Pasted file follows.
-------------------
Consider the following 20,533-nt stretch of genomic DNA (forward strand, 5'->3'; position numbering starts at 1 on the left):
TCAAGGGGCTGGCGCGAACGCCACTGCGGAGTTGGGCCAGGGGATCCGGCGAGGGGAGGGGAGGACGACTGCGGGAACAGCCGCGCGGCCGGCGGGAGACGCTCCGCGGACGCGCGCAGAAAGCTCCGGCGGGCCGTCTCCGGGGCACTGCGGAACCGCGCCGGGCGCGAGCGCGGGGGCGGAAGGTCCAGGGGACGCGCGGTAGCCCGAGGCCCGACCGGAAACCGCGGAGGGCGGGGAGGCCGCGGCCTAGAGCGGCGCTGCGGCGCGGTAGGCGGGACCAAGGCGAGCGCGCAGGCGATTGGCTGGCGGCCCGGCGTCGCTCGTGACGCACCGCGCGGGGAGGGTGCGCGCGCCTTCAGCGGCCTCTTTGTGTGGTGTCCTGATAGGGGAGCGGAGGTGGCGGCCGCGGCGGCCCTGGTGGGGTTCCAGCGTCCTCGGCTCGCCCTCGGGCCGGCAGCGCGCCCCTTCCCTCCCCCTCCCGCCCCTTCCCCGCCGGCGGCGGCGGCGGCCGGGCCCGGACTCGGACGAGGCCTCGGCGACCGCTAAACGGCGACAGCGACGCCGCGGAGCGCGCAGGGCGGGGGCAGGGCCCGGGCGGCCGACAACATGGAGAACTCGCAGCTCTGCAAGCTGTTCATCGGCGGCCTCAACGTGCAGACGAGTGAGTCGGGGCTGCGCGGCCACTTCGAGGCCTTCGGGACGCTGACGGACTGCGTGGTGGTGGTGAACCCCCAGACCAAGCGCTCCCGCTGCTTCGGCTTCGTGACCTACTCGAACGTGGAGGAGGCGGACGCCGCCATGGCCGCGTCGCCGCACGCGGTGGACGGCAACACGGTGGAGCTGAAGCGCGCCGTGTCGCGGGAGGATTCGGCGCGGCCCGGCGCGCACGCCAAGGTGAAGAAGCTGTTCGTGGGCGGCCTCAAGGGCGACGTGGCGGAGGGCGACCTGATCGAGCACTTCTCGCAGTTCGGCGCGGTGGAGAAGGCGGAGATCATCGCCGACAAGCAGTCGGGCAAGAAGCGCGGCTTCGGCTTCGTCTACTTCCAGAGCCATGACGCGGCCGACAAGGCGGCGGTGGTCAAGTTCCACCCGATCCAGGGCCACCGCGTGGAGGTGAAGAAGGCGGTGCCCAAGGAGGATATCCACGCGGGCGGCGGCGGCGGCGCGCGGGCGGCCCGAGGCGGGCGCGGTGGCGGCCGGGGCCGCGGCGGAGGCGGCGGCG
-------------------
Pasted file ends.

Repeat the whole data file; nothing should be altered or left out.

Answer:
Consider the following 20,533-nt stretch of genomic DNA (forward strand, 5'->3'; position numbering starts at 1 on the left):
TCAAGGGGCTGGCGCGAACGCCACTGCGGAGTTGGGCCAGGGGATCCGGCGAGGGGAGGGGAGGACGACTGCGGGAACAGCCGCGCGGCCGGCGGGAGACGCTCCGCGGACGCGCGCAGAAAGCTCCGGCGGGCCGTCTCCGGGGCACTGCGGAACCGCGCCGGGCGCGAGCGCGGGGGCGGAAGGTCCAGGGGACGCGCGGTAGCCCGAGGCCCGACCGGAAACCGCGGAGGGCGGGGAGGCCGCGGCCTAGAGCGGCGCTGCGGCGCGGTAGGCGGGACCAAGGCGAGCGCGCAGGCGATTGGCTGGCGGCCCGGCGTCGCTCGTGACGCACCGCGCGGGGAGGGTGCGCGCGCCTTCAGCGGCCTCTTTGTGTGGTGTCCTGATAGGGGAGCGGAGGTGGCGGCCGCGGCGGCCCTGGTGGGGTTCCAGCGTCCTCGGCTCGCCCTCGGGCCGGCAGCGCGCCCCTTCCCTCCCCCTCCCGCCCCTTCCCCGCCGGCGGCGGCGGCGGCCGGGCCCGGACTCGGACGAGGCCTCGGCGACCGCTAAACGGCGACAGCGACGCCGCGGAGCGCGCAGGGCGGGGGCAGGGCCCGGGCGGCCGACAACATGGAGAACTCGCAGCTCTGCAAGCTGTTCATCGGCGGCCTCAACGTGCAGACGAGTGAGTCGGGGCTGCGCGGCCACTTCGAGGCCTTCGGGACGCTGACGGACTGCGTGGTGGTGGTGAACCCCCAGACCAAGCGCTCCCGCTGCTTCGGCTTCGTGACCTACTCGAACGTGGAGGAGGCGGACGCCGCCATGGCCGCGTCGCCGCACGCGGTGGACGGCAACACGGTGGAGCTGAAGCGCGCCGTGTCGCGGGAGGATTCGGCGCGGCCCGGCGCGCACGCCAAGGTGAAGAAGCTGTTCGTGGGCGGCCTCAAGGGCGACGTGGCGGAGGGCGACCTGATCGAGCACTTCTCGCAGTTCGGCGCGGTGGAGAAGGCGGAGATCATCGCCGACAAGCAGTCGGGCAAGAAGCGCGGCTTCGGCTTCGTCTACTTCCAGAGCCATGACGCGGCCGACAAGGCGGCGGTGGTCAAGTTCCACCCGATCCAGGGCCACCGCGTGGAGGTGAAGAAGGCGGTGCCCAAGGAGGATATCCACGCGGGCGGCGGCGGCGGCGCGCGGGCGGCCCGAGGCGGGCGCGGTGGCGGCCGGGGCCGCGGCGGAGGCGGCGGCG